Summary: Comparing the Old & New Covenants with relation to the Lord’s Supper
Communion Message: "The Communion Covenant"
Pastor Bob Leroe, Cliftondale Congregational Church, Saugus, Massachusetts
Nearly every time the Bible mentions the Lord’s Supper the term "covenant" is used. Jesus sets forth, "This cup is the new covenant in My blood."
A covenant is a pledge, a guaranteed agreement based on trust. Covenants were arranged by mutual consent between two parties. In some translations they’re referred to as testaments. The word covenant means literally to "cover", in the sense of providing shelter, protection, or financial support. If I cover a bill, I pay for it. In legal terms, a covenant is similar to a contract, treaty or compact (e.g. the Mayflower Compact). Some covenants involve an individual making a commitment that affects others, such as a "last will and testament." To make a covenant is to make a binding commitment.
The very first time God made a covenant was with Adam, which included a promise of enmity between the devil and humankind (Gen 3:15). After the flood, a covenant of protection was made with Noah (Gen 8-9). God covenanted with Abraham (Gen 15), promising that he would become the father of a chosen people. Then on Mount Sinai God renewed His covenant with Moses and the nation He chose and preserved. In each case God initiated the covenant.
In the Upper Room Jesus and His disciples celebrated the Seder, the Jewish Passover feast. This involved a symbolic meal depicting the deliverance of the Jewish nation from the slavery of Egypt. The word "Passover" refers to the angel of death who passed over and spared the first-born of Israel’s children. Several symbolic foods were eaten; Jesus took two of them, the wine and matzo and transformed them into what we now call Communion. Jesus is called our "Passover Lamb" (I Cor 5:7-8), slain to save us from eternal death.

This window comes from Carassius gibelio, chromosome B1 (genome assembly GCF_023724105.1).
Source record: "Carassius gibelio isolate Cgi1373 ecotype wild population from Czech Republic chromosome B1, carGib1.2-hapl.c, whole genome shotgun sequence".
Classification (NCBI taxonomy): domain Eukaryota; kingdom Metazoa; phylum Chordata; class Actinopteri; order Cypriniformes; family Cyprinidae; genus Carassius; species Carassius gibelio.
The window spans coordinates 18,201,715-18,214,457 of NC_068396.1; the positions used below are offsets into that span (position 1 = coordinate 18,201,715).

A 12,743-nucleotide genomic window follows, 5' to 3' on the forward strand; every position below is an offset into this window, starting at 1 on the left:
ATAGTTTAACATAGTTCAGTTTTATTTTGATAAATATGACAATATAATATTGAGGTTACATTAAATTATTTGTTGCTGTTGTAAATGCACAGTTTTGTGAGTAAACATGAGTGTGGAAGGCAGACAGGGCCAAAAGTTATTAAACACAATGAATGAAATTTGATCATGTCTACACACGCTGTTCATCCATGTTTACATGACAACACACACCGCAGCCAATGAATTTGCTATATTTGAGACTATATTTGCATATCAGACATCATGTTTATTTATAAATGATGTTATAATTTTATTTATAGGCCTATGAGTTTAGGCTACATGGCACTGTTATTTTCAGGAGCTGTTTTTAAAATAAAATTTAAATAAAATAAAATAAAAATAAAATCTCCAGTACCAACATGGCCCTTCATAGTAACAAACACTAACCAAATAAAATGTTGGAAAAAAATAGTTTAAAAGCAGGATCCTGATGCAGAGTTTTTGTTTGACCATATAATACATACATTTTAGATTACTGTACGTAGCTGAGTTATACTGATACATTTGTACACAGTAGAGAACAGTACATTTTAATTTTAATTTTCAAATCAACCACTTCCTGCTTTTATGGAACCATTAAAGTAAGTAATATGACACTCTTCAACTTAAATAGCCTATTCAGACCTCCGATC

The terms of Biblical covenants were confirmed with a sacrifice. Noah and Abraham didn’t go out and hire a lawyer. They didn’t draft a covenant or sign a document. The Bible says that covenants were "cut". In the Army we say that personnel clerks will "cut" a set of orders, but in Bible days the word literally meant to cut. God was saying, in effect, "Do you mean business? Are you sincere? Is this covenant really important to you? Then take your best lamb and kill it. Put it on an altar and cut it into pieces." A blood sacrifice sealed the covenant.
Through sacrifice we’re forgiven. God doesn’t ignore or overlook sin-it must be paid for; God’s justice must be satisfied. Sin exacts a cost, a payment: "The wages of sin is death" (Rom 6:23). Before barcodes and electronic checkout devices, every item in most stores had a price tag that clearly told the cost. Sin, in God’s eyes, caries a clear price tag-punishment. We can take the punishment, or we can accept a substitute provided for us. In the Old Testament, people would confess their sin, admit their guilt, and then an animal would take their place. It was usually a lamb. The animal was a substitute. The one presenting this sacrificial offering was indicating, "What’s about to happen to this animal is what deserves to happen to me." The place of sacrifice emphasized the truth that "without the shedding of blood there can be no remission of sin" (Gen 8:21).